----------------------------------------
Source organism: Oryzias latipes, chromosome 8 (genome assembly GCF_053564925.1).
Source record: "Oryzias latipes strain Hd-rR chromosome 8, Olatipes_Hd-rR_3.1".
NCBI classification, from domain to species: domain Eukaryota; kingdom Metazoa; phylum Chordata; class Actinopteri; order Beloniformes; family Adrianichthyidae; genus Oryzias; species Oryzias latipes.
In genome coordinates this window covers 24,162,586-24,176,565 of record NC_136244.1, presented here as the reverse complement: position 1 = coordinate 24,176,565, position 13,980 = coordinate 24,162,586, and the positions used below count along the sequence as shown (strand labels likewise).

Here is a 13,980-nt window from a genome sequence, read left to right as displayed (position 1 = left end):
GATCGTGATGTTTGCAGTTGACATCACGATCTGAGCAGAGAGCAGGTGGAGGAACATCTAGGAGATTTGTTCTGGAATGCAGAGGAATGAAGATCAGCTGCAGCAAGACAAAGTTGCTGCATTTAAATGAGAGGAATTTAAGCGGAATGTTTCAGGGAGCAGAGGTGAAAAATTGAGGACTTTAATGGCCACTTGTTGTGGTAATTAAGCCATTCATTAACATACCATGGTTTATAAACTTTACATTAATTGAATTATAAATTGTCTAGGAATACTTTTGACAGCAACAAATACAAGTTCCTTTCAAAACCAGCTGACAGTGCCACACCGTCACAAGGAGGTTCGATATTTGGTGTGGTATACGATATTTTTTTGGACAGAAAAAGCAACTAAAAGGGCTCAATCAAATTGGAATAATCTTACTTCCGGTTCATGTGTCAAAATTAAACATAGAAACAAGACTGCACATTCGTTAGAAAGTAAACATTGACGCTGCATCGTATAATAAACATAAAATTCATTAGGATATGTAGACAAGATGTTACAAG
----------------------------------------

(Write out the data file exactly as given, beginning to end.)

Source organism: Oryzias latipes, chromosome 8 (genome assembly GCF_053564925.1).
Source record: "Oryzias latipes strain Hd-rR chromosome 8, Olatipes_Hd-rR_3.1".
NCBI classification, from domain to species: domain Eukaryota; kingdom Metazoa; phylum Chordata; class Actinopteri; order Beloniformes; family Adrianichthyidae; genus Oryzias; species Oryzias latipes.
In genome coordinates this window covers 24,162,586-24,176,565 of record NC_136244.1, presented here as the reverse complement: position 1 = coordinate 24,176,565, position 13,980 = coordinate 24,162,586, and the positions used below count along the sequence as shown (strand labels likewise).

Here is a 13,980-nt window from a genome sequence, read left to right as displayed (position 1 = left end):
GATCGTGATGTTTGCAGTTGACATCACGATCTGAGCAGAGAGCAGGTGGAGGAACATCTAGGAGATTTGTTCTGGAATGCAGAGGAATGAAGATCAGCTGCAGCAAGACAAAGTTGCTGCATTTAAATGAGAGGAATTTAAGCGGAATGTTTCAGGGAGCAGAGGTGAAAAATTGAGGACTTTAATGGCCACTTGTTGTGGTAATTAAGCCATTCATTAACATACCATGGTTTATAAACTTTACATTAATTGAATTATAAATTGTCTAGGAATACTTTTGACAGCAACAAATACAAGTTCCTTTCAAAACCAGCTGACAGTGCCACACCGTCACAAGGAGGTTCGATATTTGGTGTGGTATACGATATTTTTTTGGACAGAAAAAGCAACTAAAAGGGCTCAATCAAATTGGAATAATCTTACTTCCGGTTCATGTGTCAAAATTAAACATAGAAACAAGACTGCACATTCGTTAGAAAGTAAACATTGACGCTGCATCGTATAATAAACATAAAATTCATTAGGATATGTAGACAAGATGTTACAAG